Raptors survive against Young, Vince Carter and Hawks — Toronto Sun

ATLANTA — A determined group of Atlanta Hawks gave the Raptors a fight, but ran out of gas a night after playing on the road. Toronto pushed the pace in the fourth quarter and survived an improbable late rally to improve to 11-4 with the 119-116 win. The Raptors led by 11 with 1:38 left, […]

Raptors survive against Young, Vince Carter and Hawks — Toronto Sun

Raptors Historic Championship Run — Web Design Basics

Sports have been and still are a huge part of my life and many others. The way someone feels when the team they pick to support wins it all, is unexplainable. Some peoples teams may never win in their lifetime so for me, it was a truly amazing experience that I will never forget. In […]

Raptors Historic Championship Run — Web Design Basics

LEAFS 5, AVS 3 POSTGAME QUOTES: “The toughest thing to grasp is just when to hang onto the puck for a little bit longer than you normally would and when to move it quickly. When to utilize speed and just look at things on the ice. That’s the difficult part, is that decision making.” –SHELDON KEEFE.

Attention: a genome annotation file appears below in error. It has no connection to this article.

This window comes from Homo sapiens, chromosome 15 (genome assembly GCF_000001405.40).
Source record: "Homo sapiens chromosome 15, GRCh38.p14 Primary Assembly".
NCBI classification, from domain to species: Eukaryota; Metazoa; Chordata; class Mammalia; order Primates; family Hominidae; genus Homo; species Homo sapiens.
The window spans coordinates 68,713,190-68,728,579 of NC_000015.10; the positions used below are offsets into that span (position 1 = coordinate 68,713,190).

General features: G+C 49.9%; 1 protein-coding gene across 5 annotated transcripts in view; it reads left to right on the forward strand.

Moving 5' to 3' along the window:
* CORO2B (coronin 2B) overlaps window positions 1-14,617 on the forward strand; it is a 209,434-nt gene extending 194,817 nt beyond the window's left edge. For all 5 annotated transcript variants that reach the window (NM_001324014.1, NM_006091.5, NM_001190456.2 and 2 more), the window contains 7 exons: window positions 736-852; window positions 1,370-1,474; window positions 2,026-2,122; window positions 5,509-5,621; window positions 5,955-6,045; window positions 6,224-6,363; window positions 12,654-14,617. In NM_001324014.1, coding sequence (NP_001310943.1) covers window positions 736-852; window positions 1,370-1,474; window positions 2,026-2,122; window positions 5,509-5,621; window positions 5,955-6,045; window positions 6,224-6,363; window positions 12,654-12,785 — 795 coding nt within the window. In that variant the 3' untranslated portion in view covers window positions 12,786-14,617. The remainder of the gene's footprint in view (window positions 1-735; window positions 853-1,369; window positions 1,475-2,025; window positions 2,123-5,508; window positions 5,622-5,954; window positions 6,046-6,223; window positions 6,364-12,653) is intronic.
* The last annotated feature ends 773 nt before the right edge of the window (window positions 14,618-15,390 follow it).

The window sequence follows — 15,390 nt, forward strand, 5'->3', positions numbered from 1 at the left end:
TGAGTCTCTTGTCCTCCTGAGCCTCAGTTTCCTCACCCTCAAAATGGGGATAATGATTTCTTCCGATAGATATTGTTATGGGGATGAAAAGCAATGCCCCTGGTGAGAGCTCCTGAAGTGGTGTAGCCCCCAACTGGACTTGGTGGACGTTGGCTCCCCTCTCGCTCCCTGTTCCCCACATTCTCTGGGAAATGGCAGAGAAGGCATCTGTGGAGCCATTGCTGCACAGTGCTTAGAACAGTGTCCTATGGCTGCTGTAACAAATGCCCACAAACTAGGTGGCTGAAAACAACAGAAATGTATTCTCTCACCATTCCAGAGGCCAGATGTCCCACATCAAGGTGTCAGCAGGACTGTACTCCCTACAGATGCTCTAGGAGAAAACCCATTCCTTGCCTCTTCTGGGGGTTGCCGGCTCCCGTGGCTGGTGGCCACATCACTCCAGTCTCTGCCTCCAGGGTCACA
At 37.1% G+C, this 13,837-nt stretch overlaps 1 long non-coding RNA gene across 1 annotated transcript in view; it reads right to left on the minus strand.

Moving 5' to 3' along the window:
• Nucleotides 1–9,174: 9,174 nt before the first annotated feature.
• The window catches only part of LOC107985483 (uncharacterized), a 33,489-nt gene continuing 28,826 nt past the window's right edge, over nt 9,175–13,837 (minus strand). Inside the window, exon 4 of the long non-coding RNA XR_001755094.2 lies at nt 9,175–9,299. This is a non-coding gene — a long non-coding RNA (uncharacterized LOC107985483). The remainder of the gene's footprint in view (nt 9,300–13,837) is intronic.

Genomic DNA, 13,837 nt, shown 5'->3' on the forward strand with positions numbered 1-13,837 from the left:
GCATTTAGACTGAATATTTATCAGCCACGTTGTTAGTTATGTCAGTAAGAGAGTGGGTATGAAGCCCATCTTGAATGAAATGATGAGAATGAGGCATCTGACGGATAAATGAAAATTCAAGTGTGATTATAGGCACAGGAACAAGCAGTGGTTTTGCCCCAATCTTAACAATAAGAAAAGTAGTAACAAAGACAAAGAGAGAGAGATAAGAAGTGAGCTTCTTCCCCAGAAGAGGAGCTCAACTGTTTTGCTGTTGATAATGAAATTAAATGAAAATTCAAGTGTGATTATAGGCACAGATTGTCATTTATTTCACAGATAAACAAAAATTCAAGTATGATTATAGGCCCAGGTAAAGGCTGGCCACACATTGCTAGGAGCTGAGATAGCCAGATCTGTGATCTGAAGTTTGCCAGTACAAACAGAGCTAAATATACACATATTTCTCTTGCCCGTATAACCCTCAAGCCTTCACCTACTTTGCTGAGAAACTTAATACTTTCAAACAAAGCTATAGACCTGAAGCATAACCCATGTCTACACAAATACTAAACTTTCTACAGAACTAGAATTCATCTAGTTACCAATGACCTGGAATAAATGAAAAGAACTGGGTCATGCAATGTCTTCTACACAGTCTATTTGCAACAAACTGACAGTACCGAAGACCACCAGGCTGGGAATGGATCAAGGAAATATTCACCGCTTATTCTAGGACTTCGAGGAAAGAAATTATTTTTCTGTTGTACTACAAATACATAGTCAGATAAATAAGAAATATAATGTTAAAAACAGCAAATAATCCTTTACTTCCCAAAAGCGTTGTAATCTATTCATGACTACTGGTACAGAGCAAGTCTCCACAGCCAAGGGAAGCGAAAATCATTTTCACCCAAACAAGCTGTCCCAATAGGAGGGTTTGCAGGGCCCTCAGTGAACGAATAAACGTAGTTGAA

On the difference between tonight’s game and Thursday’s game:
Very different, of course. The opponent is different, the challenge is different, the whole of the game is different, I thought our energy level was different. We just looked like a tired team out there for a lot of the game, but I liked the fact that we got scored on in the first shift and, while it took us a couple of shifts there to find our way back, I thought we took over the game after that. That was really positive. Obviously, we built ourselves a very nice lead. That’s a good team, they’re going to push, they’re going to make it hard on us and we battled to find a way to finish it off.